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Carbonates from the central parts of epicontinental seas are ideal strata for detailed study of eustatic sea level change. On the basis of sedimentation model in which carbonate accumulation rate is directly proportional to water depth, we developed synthetic stratigraphies for sea level histories expected for post-glacial transgression and for constant and sinusoidally fluctuating ocean ridge volume increase. These histories give distinctly different trends for water depth as a function of stratigraphic position in the sections' bathymetric curves. In general, water depth is proportional to the rate of sea level rise. Depth-dependent sedimentation leads to a time lag between sea level fluctuation and corresponding depth fluctuation which, as examples show, can approach 1 6 years for depth fluctuations of even a few meters--a fundamental consideration for reconstructing sea level curves, time-correlating sections by bathymetric curves, and relating water depth on continents to ocean ridge volume.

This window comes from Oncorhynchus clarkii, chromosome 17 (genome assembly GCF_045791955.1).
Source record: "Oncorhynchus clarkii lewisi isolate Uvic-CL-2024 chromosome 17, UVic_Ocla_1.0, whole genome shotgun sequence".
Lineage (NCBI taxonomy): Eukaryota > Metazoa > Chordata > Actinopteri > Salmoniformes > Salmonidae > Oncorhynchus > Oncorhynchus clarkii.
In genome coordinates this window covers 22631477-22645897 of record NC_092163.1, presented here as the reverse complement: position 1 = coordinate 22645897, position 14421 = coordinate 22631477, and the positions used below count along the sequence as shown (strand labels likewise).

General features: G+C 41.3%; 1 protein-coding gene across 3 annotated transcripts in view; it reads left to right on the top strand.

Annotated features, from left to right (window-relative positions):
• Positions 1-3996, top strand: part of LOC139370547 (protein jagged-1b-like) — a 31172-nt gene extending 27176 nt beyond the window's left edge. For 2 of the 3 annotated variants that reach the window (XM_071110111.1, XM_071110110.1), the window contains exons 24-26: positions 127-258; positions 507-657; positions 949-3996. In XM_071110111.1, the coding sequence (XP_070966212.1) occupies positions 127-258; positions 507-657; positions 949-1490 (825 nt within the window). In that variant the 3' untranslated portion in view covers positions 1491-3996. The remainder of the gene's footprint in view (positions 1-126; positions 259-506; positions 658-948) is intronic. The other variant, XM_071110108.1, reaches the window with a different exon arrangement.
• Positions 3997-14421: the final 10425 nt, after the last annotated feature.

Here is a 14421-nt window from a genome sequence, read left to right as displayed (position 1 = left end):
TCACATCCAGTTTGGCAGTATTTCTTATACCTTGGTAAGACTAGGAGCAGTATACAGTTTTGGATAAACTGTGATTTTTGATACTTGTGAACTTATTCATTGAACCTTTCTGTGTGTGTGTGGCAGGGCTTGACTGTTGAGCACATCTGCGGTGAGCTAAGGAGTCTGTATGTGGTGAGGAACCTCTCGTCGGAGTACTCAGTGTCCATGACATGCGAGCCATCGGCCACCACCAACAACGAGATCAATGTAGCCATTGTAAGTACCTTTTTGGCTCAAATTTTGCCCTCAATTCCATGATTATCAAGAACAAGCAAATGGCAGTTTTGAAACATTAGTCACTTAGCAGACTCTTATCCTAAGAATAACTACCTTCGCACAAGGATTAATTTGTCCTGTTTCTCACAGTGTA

Bathymetric curves based on gradient analysis of fossil assemblages (coenocorrelation curves) for American Middle Ordovician sections approximate patterns expected for sinusoidally increasing sea level. The model's predictions are tested in an "artificial experiment" that takes advantage of differential subsidence between the craton's middle and its edge to make a difference in the bathymetric histories of sections that otherwise record the same sea level history. The depth dependence in sedimentation was that above wave base net accumulation per year was very roughly 3 × 10-6 of the water depth.
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